Sounds of Science: telling our story through music

Wednesday 30 March 2016 saw the world premiere of a ground-breaking piece of music, the Sounds of Science.

The Sounds of Science is an audio narrative which reveals the awe-inspiring story of how humans have changed the world over the last 10,000 years. The soundscape details science and engineering discoveries as diverse as fire, paper manufacturing and the steam engine through to cloning and the development of mobile phones.
The project, which is sponsored by the Institute of Mechanical Engineers, is a joint collaboration between celebrated percussionist Dame Evelyn Glennie, composer Jill Jarman and world history author Christopher Lloyd. Here’s what they had to say about the premiere at the Edinburgh Science Festival:

“Sat in the balcony, silently cheering Evelyn on, I found myself engrossed in Christopher’s big story, the history of science, Evelyn’s journey across the stage, weaving in and out of the instrumental timeline with consummate skill. I became an audience member for a while, stepping back, watching the audience of all ages following the programs timeline. There were young people swaying in their seats to the clockwork section, making gestures for the fireworks. There was rapt attention from the ‘adults’, a palpable excitement, and overall a sense of shared discovery as the concert unfolded.”

Jill Jarman

“What I loved about our launch event was the magnificent diversity of people who came along. From children ages as young as six to their teachers, parents and grandparents. Despite this enormous age gap, there was one thing everyone had in common, which is what made it for me – an insatiable curiosity, a thirst just to find out what it was all about.
Jill’s amazing music and Evelyn’s wonderful performance were crucial parts of the magic, of course, but what made it so memorable for me was experiencing the collective fascination of everyone who came along without knowing for a moment what it was they were letting themselves in for! That shared human experience in self-directed discovery will remain with me for the rest of my life.”

Christopher Lloyd

“I like to think of Dithyrambs as an evocation of wild, unbridled worship, a parallel existing in many contemporary Christian churches today – hopefully the connection between this idea and the title doesn’t seem too arbitrary!”

Bertram Wee

“After 2 years spent planting the seeds to celebrate an audio journey of 10,000 years of man-made development, we are all as excited as ever to see the possibilities fly in so many directions. So many partners are being inspired by this project and enormous thanks have to be given in particular to IMECHE for quite simply ‘getting it’! Their support has been invaluable. The expertise of our sound engineers and recording technicians and so many others have enabled us to get the SoS project to where it is now hugely appreciated.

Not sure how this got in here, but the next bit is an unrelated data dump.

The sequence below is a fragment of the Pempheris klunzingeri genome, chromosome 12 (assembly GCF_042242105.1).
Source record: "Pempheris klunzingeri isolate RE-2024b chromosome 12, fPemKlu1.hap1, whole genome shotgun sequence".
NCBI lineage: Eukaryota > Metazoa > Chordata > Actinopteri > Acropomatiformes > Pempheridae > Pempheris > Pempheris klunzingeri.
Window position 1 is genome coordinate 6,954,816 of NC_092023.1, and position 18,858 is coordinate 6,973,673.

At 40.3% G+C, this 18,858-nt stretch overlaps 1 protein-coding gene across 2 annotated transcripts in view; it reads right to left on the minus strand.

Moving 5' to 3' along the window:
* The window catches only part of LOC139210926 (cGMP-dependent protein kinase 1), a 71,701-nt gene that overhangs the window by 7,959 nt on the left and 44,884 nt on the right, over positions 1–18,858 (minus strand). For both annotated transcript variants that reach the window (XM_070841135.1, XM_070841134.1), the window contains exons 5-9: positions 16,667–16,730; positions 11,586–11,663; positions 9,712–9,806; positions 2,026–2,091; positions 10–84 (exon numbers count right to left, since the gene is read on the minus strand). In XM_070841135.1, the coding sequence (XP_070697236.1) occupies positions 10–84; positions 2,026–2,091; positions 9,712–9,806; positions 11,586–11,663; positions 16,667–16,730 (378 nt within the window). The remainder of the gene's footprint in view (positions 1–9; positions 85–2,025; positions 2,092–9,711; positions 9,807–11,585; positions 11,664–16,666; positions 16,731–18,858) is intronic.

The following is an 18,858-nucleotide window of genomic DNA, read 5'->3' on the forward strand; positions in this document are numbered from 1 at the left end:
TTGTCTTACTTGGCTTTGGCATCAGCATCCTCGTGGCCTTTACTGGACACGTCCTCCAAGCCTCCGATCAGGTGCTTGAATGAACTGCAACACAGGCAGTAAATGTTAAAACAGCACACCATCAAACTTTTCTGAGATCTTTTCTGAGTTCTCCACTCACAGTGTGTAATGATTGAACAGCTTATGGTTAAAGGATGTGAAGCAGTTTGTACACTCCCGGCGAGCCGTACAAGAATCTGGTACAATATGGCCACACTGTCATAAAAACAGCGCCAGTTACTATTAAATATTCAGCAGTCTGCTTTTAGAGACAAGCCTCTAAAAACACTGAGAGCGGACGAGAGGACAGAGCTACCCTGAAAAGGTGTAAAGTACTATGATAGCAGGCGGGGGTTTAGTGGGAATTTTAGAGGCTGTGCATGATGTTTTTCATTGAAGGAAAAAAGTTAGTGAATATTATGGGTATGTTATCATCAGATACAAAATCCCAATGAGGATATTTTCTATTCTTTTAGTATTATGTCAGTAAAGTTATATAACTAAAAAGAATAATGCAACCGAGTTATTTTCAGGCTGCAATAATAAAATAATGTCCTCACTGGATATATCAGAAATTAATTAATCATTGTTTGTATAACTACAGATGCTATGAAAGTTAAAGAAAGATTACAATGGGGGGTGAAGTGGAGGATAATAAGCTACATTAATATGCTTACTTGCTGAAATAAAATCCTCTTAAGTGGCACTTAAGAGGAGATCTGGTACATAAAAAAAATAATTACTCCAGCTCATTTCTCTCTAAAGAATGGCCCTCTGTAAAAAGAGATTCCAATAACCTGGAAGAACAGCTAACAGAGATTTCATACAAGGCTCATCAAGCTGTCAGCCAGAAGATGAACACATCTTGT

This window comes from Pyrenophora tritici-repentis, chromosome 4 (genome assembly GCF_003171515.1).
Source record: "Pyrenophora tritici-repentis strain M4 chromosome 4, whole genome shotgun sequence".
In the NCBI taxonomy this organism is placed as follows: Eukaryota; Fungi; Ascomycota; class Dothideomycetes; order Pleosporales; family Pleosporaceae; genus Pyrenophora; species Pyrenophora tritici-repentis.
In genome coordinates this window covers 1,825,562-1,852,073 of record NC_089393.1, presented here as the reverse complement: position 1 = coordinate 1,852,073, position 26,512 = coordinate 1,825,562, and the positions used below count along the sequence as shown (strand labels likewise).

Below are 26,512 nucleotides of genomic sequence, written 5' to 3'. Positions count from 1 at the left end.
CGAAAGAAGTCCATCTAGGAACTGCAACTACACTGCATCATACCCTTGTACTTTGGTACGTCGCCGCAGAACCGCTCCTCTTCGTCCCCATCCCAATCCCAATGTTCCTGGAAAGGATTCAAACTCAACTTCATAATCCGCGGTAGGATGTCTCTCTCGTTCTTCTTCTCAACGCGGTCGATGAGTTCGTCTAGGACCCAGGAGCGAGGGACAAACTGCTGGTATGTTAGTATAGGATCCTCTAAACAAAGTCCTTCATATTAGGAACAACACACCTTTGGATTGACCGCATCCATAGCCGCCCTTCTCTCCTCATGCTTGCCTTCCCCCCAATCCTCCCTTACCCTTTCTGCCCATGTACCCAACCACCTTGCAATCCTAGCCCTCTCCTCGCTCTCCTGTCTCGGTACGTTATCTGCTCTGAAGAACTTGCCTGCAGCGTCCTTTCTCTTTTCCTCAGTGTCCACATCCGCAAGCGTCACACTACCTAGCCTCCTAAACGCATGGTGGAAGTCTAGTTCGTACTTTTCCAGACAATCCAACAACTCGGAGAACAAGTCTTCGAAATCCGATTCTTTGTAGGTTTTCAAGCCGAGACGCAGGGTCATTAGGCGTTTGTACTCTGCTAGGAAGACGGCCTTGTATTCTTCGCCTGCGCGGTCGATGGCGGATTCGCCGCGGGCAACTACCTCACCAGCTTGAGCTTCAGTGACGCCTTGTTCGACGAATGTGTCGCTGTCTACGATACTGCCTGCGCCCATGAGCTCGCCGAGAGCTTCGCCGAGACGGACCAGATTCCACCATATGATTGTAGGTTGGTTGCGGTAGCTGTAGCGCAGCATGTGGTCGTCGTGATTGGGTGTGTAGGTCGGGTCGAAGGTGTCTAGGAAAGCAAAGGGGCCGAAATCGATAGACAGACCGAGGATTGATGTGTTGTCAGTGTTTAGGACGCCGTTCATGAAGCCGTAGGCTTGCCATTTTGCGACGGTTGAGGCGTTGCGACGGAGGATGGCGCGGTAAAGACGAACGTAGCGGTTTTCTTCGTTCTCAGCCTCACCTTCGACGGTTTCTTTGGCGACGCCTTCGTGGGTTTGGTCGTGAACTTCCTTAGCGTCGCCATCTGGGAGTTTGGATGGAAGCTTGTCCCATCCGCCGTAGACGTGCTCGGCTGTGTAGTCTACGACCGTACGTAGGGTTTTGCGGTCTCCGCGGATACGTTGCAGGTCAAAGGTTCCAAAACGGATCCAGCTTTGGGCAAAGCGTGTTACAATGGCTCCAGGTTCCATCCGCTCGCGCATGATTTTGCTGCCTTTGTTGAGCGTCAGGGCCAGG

This is a project that can fire in all directions – onwards, upwards, backwards, forwards, most of all it ignites a sense of wonderment for us all to share. Actually, I cannot imagine what life was like before the Sounds of Science.”

Evelyn Glennie

“Arts and sciences are segregated subjects in schools and in most universities, and Sounds of Science aims to illustrate the myriad of ways they are connected. For example, it is engineers who exploit the electromagnetic spectrum and digital technology in a recording studio, and by the scientists who discovered the theories of acoustics, as it is by brilliant composers and artists.”

IMECHE [Institute of Mechanical Engineers]

Watch a video selection on Sounds of Science here.

A variety of audience members described the piece on social media as “wonderful” “captivating” and “inspirational”, however the story of this project is just the beginning. Not only has it already been performed a couple more times since, at the Hay Literary Festival on 5 June and at the Borders Book Festival on the 17 June, the longer-term hope is for teachers and children to use the soundscape as a new and exciting way to learn how the history of science and engineering has shaped our lives through the vehicle of music. It will provide young people with different perspectives on music and science and inspire them to be inquisitive about science, technology and engineering.

The Sounds of Science soundscape’s aim is to inspire the next generation of discoveries and inventions.



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